Endorsements and Book Reviews of We Shall See God


I have owned a copy of this book since it released, and I finally got around to reading it. Now I wish I hadn't waited so long. Time and again, the words of Spurgeon from his sermons and the commentary by Alcorn spoke encouragement and excitement and truth into my heart. What a blessing. I will revisit this book in the future.

— Robin Lee Hatcher, author, posted on bookbub.com

It wasn’t for nothing that Charles Spurgeon was called “the prince of preachers.” In We Shall See God
 by Randy Alcorn, you can get a taste of Spurgeon’s eloquence, and of Heaven’s majesty.
     We Shall See God is a collection of Spurgeon’s sermons about Heaven. Randy Alcorn has done a masterful job of culling through the prince’s sermons to pull out excerpts that talk about the beauty of Heaven and the horrors of Hell. Randy’s comments following each passage from Spurgeon are wonderfully presented. He doesn’t “talk over” Spurgeon, nor does he simply rehash what Spurgeon already said. He eloquently amplifies or briefly explains.
     This book is designed to be used as a 50-day devotional reading. But I’ll be honest with you: I couldn’t put it down! I was so enthralled by Spurgeon’s description of Heaven, that I couldn’t wait to read more. And now I can’t wait to tell others more about Heaven.
     Lately there have been so many authors and blogger hypothesizing about Heaven and Hell and the after-life. But Spurgeon doesn’t give us his opinion, he gives us biblical insight. And wouldn’t you much rather hear what the Creator of Heaven has to say about it, than what any mere mortal has to say?
     I highly recommend this book to you. You will not only look forward to Heaven even more, but you will enjoy your brief journey on this Earth even more too.

— Craig T. Owens, blogger at craigtowens.com

Randy Alcorn, best-bestselling author of Heaven, compiled a book of Charles Spurgeon’s sermons on heaven and eternity that is sure to become a classic. He introduces readers to this passionate London preacher with excerpts from Spurgeon’s sermons titled, “Will I Be Myself in Heaven?”Falling Asleep,” “Friendship in Heaven,” and more. Besides other details such as Spurgeon was never delivered from personal affliction, and was blinded by glaucoma five years before his death at age 57. (1834-1892)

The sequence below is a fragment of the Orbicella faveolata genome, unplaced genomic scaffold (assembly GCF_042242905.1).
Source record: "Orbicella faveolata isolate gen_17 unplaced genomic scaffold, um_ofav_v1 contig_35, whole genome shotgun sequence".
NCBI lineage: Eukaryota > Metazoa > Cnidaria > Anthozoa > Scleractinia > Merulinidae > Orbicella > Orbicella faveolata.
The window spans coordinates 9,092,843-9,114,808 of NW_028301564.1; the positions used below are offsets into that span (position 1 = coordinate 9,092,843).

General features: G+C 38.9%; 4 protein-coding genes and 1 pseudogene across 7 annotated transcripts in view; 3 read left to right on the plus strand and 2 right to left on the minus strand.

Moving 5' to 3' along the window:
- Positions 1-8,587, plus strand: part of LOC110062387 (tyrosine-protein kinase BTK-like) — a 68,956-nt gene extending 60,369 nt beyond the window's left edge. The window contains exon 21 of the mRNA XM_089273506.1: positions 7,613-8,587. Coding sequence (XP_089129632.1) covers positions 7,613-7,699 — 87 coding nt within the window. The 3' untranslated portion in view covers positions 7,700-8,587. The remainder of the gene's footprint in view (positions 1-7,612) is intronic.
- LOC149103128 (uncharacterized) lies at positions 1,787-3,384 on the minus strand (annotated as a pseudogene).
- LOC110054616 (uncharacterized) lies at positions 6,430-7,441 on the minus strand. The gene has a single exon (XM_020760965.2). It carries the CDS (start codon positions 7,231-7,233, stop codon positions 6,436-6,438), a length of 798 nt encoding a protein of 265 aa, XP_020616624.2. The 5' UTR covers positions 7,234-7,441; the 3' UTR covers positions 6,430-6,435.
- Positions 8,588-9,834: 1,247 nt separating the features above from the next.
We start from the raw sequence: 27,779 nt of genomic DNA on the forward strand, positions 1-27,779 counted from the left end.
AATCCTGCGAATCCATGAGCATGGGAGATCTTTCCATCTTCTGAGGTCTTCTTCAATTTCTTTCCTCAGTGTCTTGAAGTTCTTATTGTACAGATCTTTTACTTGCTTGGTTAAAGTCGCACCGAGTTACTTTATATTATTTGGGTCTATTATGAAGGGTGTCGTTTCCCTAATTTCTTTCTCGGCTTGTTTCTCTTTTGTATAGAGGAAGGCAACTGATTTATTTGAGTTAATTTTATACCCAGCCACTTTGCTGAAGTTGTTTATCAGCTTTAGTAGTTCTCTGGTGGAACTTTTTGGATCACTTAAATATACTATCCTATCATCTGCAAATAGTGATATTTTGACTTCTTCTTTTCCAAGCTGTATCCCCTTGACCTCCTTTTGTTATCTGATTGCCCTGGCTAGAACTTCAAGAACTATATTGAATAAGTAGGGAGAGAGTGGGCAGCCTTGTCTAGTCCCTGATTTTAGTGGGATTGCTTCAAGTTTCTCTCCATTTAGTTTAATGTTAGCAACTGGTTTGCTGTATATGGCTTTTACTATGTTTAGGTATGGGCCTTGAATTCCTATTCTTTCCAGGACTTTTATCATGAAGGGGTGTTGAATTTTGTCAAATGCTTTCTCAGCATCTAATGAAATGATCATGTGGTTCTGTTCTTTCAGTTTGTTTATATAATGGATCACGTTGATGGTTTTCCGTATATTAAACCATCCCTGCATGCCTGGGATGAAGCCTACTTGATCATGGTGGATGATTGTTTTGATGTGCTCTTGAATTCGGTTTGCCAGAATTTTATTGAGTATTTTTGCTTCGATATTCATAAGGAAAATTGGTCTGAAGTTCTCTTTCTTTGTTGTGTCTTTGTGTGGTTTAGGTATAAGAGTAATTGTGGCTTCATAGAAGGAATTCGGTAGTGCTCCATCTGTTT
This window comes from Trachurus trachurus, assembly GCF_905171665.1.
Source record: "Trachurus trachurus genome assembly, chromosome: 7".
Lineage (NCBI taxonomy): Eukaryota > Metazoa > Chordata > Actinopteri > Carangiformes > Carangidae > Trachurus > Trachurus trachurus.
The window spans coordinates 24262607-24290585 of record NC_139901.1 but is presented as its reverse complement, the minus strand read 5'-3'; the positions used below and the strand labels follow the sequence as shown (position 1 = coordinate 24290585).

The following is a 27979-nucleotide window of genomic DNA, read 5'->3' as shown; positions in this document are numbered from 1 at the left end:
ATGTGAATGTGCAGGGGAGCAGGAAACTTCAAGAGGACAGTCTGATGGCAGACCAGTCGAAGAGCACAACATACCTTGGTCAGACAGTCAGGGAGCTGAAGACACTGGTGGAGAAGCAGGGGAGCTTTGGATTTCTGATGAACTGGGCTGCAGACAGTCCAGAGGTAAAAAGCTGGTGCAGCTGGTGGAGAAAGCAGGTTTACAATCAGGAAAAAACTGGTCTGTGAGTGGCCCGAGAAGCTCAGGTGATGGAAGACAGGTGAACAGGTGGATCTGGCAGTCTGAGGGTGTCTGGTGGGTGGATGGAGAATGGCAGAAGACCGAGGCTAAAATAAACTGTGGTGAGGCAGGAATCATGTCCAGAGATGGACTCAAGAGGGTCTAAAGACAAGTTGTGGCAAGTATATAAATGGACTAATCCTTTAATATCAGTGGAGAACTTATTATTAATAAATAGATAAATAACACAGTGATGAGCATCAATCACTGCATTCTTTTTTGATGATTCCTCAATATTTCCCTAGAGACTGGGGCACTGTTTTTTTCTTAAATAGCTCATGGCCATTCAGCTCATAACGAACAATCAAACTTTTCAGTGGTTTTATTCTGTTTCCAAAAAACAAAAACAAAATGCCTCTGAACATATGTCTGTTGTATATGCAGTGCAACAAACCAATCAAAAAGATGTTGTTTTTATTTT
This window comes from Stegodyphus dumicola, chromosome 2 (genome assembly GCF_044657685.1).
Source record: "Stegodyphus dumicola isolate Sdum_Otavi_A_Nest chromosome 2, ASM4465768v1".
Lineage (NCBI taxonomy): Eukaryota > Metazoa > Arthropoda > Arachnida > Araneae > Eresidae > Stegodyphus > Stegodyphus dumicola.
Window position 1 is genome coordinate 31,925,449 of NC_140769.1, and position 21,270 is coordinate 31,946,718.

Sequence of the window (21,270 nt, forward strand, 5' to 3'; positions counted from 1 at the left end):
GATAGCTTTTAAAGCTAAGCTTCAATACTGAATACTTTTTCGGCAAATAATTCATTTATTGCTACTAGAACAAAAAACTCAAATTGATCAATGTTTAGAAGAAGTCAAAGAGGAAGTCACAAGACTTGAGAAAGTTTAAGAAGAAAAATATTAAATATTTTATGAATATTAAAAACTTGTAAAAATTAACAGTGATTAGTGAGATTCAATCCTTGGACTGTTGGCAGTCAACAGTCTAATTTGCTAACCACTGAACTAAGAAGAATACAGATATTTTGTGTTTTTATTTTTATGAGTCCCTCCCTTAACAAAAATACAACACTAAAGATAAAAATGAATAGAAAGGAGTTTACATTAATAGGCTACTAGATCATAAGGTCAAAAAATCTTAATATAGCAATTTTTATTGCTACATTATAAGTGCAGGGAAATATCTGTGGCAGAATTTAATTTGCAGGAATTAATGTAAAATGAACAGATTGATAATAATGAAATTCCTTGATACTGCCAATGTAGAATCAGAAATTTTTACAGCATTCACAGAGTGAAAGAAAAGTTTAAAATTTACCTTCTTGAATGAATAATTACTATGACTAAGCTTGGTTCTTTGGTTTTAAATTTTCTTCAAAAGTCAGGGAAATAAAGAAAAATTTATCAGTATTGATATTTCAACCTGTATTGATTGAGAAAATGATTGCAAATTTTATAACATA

When the publisher asked Randy to “supplement Spurgeon’s meditations with some of [his] own thoughts about Heaven,” he “squirmed a little.” Then relented when he learned all royalties would further “Christ-centered, Kingdom causes.”
     A brief introduction to Spurgeon’s life and work preface the devotions. One intriguing detail noted that Spurgeon asked his congregation to stay away from evening services “four times a year…so unbelievers could fill the seats and hear God’s word.”
     Devotions include sermon titles, their numbers, date used and Bible verse. Alcorn’s views follow Spurgeon’s thoughts. For example, “Dying is but Going Home,” taken from sermon #1892, “Why They Leave Us,” was delivered “three days after the death of his friend and fellow pastor Charles Stanford.”
     In it, he “encourages his congregation to view death” as going home and inspires them to act like biblical “David, who washed his face and ate and drank” in the face of death, because, “there is no dying for the saints.” Spurgeon writes of his friend, Charles Stanford, who “drew up his feet and smiled…likewise you and I will depart.”